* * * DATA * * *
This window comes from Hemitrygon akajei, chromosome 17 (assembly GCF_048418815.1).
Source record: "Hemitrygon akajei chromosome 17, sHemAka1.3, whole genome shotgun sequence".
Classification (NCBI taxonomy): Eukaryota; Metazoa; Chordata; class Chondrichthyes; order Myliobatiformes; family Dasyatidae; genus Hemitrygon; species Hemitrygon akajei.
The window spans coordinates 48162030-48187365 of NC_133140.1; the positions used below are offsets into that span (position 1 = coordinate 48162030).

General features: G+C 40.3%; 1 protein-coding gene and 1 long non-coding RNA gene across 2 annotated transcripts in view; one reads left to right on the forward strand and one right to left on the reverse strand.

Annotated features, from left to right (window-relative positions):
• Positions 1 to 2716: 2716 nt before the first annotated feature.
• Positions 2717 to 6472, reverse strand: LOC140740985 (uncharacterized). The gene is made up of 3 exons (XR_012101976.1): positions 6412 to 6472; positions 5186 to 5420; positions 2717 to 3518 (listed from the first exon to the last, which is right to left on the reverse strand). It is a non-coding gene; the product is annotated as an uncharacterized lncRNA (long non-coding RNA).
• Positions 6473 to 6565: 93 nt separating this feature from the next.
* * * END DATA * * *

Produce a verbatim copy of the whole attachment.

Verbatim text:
This window comes from Hemitrygon akajei, chromosome 17 (assembly GCF_048418815.1).
Source record: "Hemitrygon akajei chromosome 17, sHemAka1.3, whole genome shotgun sequence".
Classification (NCBI taxonomy): Eukaryota; Metazoa; Chordata; class Chondrichthyes; order Myliobatiformes; family Dasyatidae; genus Hemitrygon; species Hemitrygon akajei.
The window spans coordinates 48162030-48187365 of NC_133140.1; the positions used below are offsets into that span (position 1 = coordinate 48162030).

General features: G+C 40.3%; 1 protein-coding gene and 1 long non-coding RNA gene across 2 annotated transcripts in view; one reads left to right on the forward strand and one right to left on the reverse strand.

Annotated features, from left to right (window-relative positions):
• Positions 1 to 2716: 2716 nt before the first annotated feature.
• Positions 2717 to 6472, reverse strand: LOC140740985 (uncharacterized). The gene is made up of 3 exons (XR_012101976.1): positions 6412 to 6472; positions 5186 to 5420; positions 2717 to 3518 (listed from the first exon to the last, which is right to left on the reverse strand). It is a non-coding gene; the product is annotated as an uncharacterized lncRNA (long non-coding RNA).
• Positions 6473 to 6565: 93 nt separating this feature from the next.